Who’s training South Africa’s occult police?


Some of South Africa’s police officers will be trained as occult specialists. Photo by Flickr user ER24 EMS (Pty) Ltd.

The South African Police Service is apparently training some of its officers to become “occult specialists,” according to a leaked memo. South African pagans are nervous about this — and rightly so.

In the United States, police forces have relied upon training from outside consultants, including the late Don Rimer. Unfortunately, most of these outside consultants have been far from experts in legitimate pagan or occult practice, and instead presented police with confused and sensationalized information that could only lead to profiling and accusing people who were otherwise likely innocent.

The South African police memo says that two detectives in each of the country’s provinces must be trained to deal with occult crimes, including “muti murders, curses intended to cause harm, vampirism, spiritual intimidation including ‘astral coercion,’ rape by ‘tokoloshe spirits,’ poltergeist phenomena, voodoo, black magic and traditional healers involved in criminal activities.” Those specialists will help other detectives in cases that seem “rooted in the supernatural.” It cautions police involved in these investigations to remain unbiased.

South Africa has a strong tribal tradition, and many in the region hold to older belief systems. The friction between these groups and Christians contributes to a kind of Satanic panic. This plays out in a number of places, including in the tabloid press, which has been known to run stories about children attacked by vampires or about religious leaders blaming all violent crime on Satan. A recent crime in which a young woman was set on fire was described as a Satanic ritual, and even teen poetry is blamed on Satanic cults.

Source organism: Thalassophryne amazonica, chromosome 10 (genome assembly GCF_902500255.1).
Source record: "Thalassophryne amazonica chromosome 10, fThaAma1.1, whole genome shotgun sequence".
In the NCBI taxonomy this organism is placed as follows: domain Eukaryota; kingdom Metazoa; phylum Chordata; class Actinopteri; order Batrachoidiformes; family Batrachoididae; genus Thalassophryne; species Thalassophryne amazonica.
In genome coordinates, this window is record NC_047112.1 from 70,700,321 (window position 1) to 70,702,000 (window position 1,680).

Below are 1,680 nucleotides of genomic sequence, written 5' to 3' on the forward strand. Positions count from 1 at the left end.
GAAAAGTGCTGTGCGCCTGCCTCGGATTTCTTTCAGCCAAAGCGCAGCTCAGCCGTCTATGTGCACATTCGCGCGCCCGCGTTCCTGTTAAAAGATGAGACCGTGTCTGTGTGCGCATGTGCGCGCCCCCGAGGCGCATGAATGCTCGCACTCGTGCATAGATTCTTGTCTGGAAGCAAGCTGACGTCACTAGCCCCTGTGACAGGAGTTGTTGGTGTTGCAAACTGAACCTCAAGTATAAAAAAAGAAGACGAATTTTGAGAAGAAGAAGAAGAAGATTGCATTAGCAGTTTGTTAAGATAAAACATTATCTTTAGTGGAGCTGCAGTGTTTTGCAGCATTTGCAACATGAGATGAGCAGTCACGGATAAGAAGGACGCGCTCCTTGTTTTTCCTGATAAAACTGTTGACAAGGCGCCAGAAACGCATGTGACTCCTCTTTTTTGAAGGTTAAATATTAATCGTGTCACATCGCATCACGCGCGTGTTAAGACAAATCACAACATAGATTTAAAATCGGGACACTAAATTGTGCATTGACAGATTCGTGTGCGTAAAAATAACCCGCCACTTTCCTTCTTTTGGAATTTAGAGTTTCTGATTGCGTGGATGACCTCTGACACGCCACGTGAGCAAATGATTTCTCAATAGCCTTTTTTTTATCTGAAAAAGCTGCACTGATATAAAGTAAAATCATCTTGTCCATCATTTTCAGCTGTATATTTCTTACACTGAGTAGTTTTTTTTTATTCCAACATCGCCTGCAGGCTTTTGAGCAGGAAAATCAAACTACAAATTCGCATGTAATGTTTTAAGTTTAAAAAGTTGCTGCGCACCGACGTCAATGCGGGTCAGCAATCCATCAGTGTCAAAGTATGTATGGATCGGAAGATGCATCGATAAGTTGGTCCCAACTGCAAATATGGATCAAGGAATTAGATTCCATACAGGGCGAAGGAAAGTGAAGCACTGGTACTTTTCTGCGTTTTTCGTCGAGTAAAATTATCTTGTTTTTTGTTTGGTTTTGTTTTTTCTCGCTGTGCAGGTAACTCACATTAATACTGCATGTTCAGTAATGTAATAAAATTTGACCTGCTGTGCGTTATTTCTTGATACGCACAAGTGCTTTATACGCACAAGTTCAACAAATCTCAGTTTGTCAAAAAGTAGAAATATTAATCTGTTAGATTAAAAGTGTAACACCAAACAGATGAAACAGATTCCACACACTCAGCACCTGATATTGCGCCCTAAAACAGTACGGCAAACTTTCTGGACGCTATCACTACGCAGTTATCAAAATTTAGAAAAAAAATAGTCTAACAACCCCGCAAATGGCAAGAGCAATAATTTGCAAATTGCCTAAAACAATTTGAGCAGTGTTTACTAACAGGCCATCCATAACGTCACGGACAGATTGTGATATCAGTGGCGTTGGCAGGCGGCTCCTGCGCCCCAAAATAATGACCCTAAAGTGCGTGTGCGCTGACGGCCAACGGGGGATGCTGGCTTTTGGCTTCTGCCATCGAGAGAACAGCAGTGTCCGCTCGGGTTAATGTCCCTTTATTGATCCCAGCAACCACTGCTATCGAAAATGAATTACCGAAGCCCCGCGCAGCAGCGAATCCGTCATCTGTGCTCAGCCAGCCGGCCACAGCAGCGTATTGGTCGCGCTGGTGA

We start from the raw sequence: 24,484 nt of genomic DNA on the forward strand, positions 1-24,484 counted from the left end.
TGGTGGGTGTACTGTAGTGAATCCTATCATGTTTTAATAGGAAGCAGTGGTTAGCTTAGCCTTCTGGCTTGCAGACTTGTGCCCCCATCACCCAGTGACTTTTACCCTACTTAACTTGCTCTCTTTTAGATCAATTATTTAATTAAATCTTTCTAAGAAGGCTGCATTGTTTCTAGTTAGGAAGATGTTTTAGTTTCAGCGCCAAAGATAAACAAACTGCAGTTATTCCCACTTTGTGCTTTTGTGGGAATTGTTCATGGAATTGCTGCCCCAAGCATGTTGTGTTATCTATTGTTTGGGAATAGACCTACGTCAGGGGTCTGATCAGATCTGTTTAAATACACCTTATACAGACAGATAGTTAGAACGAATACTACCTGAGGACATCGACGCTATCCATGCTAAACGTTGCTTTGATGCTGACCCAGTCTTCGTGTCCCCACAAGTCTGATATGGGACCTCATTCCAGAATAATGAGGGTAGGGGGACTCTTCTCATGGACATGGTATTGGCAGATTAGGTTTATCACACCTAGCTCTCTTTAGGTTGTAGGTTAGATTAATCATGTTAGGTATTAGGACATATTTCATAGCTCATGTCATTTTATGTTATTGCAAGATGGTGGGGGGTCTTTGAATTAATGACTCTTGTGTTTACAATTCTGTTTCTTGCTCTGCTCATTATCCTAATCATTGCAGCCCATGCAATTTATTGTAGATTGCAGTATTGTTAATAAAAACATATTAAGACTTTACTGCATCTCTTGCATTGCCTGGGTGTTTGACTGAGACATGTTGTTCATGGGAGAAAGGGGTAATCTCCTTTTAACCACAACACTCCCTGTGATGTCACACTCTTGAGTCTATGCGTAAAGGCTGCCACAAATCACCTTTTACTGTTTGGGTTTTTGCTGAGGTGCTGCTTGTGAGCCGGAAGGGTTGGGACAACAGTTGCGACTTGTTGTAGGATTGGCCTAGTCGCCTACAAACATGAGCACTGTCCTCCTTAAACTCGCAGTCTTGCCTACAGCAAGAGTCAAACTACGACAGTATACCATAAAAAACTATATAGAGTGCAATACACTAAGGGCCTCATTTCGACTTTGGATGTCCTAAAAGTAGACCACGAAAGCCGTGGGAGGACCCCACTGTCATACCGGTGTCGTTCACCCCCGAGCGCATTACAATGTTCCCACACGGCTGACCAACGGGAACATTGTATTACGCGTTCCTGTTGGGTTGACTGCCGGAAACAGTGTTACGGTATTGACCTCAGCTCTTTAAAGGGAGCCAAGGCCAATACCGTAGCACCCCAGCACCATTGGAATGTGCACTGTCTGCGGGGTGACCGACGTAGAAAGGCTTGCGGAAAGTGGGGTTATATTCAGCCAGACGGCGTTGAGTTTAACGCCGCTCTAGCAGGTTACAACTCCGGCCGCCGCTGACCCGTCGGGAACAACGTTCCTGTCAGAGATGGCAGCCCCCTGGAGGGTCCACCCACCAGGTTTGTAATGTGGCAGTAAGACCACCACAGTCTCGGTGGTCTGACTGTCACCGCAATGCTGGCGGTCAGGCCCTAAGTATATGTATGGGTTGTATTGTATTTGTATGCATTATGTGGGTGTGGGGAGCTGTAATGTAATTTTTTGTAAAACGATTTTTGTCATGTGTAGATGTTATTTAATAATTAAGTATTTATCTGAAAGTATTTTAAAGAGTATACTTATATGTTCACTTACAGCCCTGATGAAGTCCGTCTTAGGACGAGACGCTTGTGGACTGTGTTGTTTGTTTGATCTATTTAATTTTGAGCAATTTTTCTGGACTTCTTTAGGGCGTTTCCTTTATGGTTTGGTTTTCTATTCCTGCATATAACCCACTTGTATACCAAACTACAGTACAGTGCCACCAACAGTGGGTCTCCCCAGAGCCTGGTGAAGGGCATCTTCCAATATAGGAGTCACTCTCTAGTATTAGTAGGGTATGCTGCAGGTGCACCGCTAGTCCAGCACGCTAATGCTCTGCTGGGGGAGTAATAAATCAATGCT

It’s tough to see how the police will be able to remain unbiased. That’s one reason the South African Pagan Rights Alliance is worried about the new police plan:

“This newly envisioned scope of investigation must be viewed with suspicion and be of concern to anyone engaged in the practice of witchcraft, traditional African religion, and other occult spiritualities, including Satanism.”

It’s especially worrisome that police have not said who will be training the new “occult detectives” on the force. Will it be South Africa’s answer to Don Rimer? Or will it be folks from SAPRA and representatives from tribal faiths, who can help police tell the difference between legitimate religious practice and outright criminal activity? We can certainly hope for the latter, but there isn’t much precedent for it.

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6 responses to “Who’s training South Africa’s occult police?

  1. Dear Beth. Thank you for covering this issue.

    Damon Leff
    Director: SAPRA

  2. Hi Beth, I have just read a new piece on this in a local newspaper, and also just discovered your blog (haven’t read much but looking forward to it). It appears that one of the people who will train these “specialists” will be that loony retired inspector Kobus “Donker” Jonker, so no hope for any objectivity here. He used to travel around the country with his seminars to show pictures of dead bodies to school kids. Gave me nightmares.

  3. Yes, Kobus Jonker is one of the “specialists” involved in training new ORC detectives. FA Havinga is another ex-ORC member involved in the training. New recruits will be using Jonker and Havinga’s published books on the subject of Satanism in South Africa as training manuals in detecting and investigating so-called “occult” crimes.

  4. Its a sad state of affairs to have the occult been targeted because of de-based anti-religious practices. The operative word is anti-religious. Occult represents the un-seen world ie, invisible phenomenon. To investigate occult phenomenon you would have to be sensitive to occult practice…ie involved…Every crime should be treated within the scope of the law. The constitution doesn’t recognise the occult so why persecute the practitioners.

    • In South Africa the Bill of Rights guarantees freedom of belief and religion to any and all religions. There is no requirement to prove the establishment of a religion in order for it to be protected. Occultism, as a belief system, is therefore protected under the constitution.

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